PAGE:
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Cancelling T Mobile


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My brother had a contract for two years with T Mobile for a broadband dongle for internet.

He paid it every month but after two years and three months he wrote to them saying he wanted to cancel the contract as he was going abroad to the Philippines.

He's 70 and likes to do things the old fashioned way and as he only has a mobile for voicecalls he doesn't phone much especially as some nos from a mobile are expensive to call.

 

He asked me if T Mobile had written back to confirm the cancellation and I said I'd checked his mail and no.

 

He's in the Philippines now.

 

I went into the T Mobile shop in town and gave them his details and they said the account is active and can't be cancelled in writing he has to phone up T Mobile to cancel.

 

My brother has emailed me to say it's quite difficult for him to ring them from the Philippines and can be expensive. A letter has now arrived telling my brother he's £14.99 in arrears. He cancelled his DD to T Mobile before he left.

 

So what now ???????

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Hi Eleanor,

 

I think written notice is sufficent to cancel a contract. The only reason I can think of why they might want him to ring, is to try an retain his custom, they've probably got a large customer service team. If you can get hold of the letter your brother sent, I would send it with the arrears letter, recorded. In fact address it to the Richard Moat, Managing Director of T-Mobile. I would advise going through

Customer Service, but I can envisage this continuing for months.

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Thanks for that.

 

Well I'm surprised that a signed letter saying you wish to cancel the service is insufficient according to T Mobile.

 

And a stamp can also be cheaper than calling from a mobile and waiting in line to speak to an advisor.

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You mean he sent a letter of termination, yet didn't follow through to ensure his instruction were carried out? I have to say, these days it Is folly to assume a letter will have been acted upon in much the same way as a phone call. Unless sent by RD, they can retain the upper hand and deny the notice was ever received.

 

He needs to email Tmobile, confirming his initial communication with dates, adding that whilst they ard investigating the issue of the original cancellation date, they take his follow up emai

As a further confirmation of termination and to cancel immediately.

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He followed thru in the respect that after he sent the letter and once he was abroad he asked me to go into the T Mobile shop and check that the contract was cancelled. They said it wasn't and he needed to phone them as a letter wasn't enough.

It's unfortunately if in this country a letter of instruction has to be followed up by phone calls and emails just to make sure that the instructions on his letter are carried out.

Surely the companies should be able to follow the customers wishes after he writes them a letter ?

 

I'm sure that after he wrote the letter it was a couple of weeks at least before he went abroad so surely they had time to write back and say fine the contract is now cancelled thank you for using T Mobile for the last two years.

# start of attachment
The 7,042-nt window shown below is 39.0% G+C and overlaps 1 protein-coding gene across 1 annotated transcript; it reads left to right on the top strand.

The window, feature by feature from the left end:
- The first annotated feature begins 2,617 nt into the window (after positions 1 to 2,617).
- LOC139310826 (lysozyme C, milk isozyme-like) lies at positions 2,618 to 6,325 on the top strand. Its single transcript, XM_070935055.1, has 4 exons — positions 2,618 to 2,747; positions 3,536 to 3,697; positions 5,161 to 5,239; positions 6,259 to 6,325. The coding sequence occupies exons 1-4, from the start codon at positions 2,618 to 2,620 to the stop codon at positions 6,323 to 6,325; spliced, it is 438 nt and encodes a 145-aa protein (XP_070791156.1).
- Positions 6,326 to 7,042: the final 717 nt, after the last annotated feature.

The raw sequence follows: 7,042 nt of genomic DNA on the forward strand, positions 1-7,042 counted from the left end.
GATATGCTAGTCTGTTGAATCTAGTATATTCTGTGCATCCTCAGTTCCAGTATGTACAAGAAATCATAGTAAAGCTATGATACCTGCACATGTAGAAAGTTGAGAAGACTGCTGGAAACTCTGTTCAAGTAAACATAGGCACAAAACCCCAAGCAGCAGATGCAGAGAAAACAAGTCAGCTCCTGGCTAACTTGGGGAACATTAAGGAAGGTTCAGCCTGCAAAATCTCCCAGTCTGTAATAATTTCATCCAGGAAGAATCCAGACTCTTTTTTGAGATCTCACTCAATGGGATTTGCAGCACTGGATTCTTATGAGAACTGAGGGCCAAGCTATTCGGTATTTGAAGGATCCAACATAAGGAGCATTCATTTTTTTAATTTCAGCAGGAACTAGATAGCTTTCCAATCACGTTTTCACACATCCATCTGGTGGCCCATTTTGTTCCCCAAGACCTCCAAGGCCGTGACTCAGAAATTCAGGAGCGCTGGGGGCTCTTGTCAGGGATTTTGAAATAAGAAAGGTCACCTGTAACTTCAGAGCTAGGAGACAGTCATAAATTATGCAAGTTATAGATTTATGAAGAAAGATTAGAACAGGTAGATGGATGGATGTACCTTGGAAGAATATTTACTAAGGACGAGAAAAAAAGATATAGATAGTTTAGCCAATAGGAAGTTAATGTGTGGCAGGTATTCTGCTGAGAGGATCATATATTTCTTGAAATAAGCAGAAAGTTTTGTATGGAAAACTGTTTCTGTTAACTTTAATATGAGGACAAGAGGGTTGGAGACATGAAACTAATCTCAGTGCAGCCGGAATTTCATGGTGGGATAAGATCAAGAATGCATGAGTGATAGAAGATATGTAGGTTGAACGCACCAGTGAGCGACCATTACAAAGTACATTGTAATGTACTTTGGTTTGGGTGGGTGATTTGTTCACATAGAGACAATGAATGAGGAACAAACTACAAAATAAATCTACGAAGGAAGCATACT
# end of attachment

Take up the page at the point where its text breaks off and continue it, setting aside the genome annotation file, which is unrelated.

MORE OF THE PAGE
They must have got his letter if they have contacted him to say the letter isn't enough.

 

What do they do read the letter and then chuck it in the bin ?

 

I remember a time when you could write one letter to a company to cancel and they would cancel.....why have companies become so inefficient ?

 

My brother wrote a letter and thought they would follow his instructions.

 

 

If he was wrong in not emailing and phoning as well then I think our methods of doing business need to change.

Edited by EleanorRigby
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Nothing to do with 'in this country', if he hadn't committed himself to a legally-binding contract, but as he did - tyhere is too much at stake to leave to chance. The letter may not have arrived, or due to sending it to the wrong address, it got lost in the transfer process. If it was sent to the correct department, at the correct location, they would have acknowledged it, and no doubt followed up with unbeatable deals in a vain effort to keep his business. As you noted, this would probably habe been the result, however a scenario alternative is the letter arrived, got lost due to incompertence and was not acted upon. There is nothing magical or extraordinary about that.

 

You also say he had TWO items, a Phone and a BB dongle. Also that they said a 'letter wasn't enough'. It might not be if it did not contain the required elements to identify the user and legitimse the request, however, this isn;t mentioned anywhere in your initial message, so you might like to expand.

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No I never said he had two items, he only had a T Mobile dongle for broadband.

 

His mobile phone is PAYG and not with T Mobile.

 

The letter arrived and obviously got to the right dept as they say they contacted him,not sure which method they used, to say writing a letter wasn't enough. Well this is what the T Mobile shop said.

 

 

 

Anyway thanks everyone for your help and advice and I will pass it on to him.

Edited by EleanorRigby
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Shop staff are usually a bad move as they are invariably 'Retail' or 'Sales' and have no input to existing or back-office systems affecting customers. Providing they have acknowledged his letter to terminate, it is not up to them to disregard it, unless there is an issue over authenticity. Keep us posted as to how it pans out!

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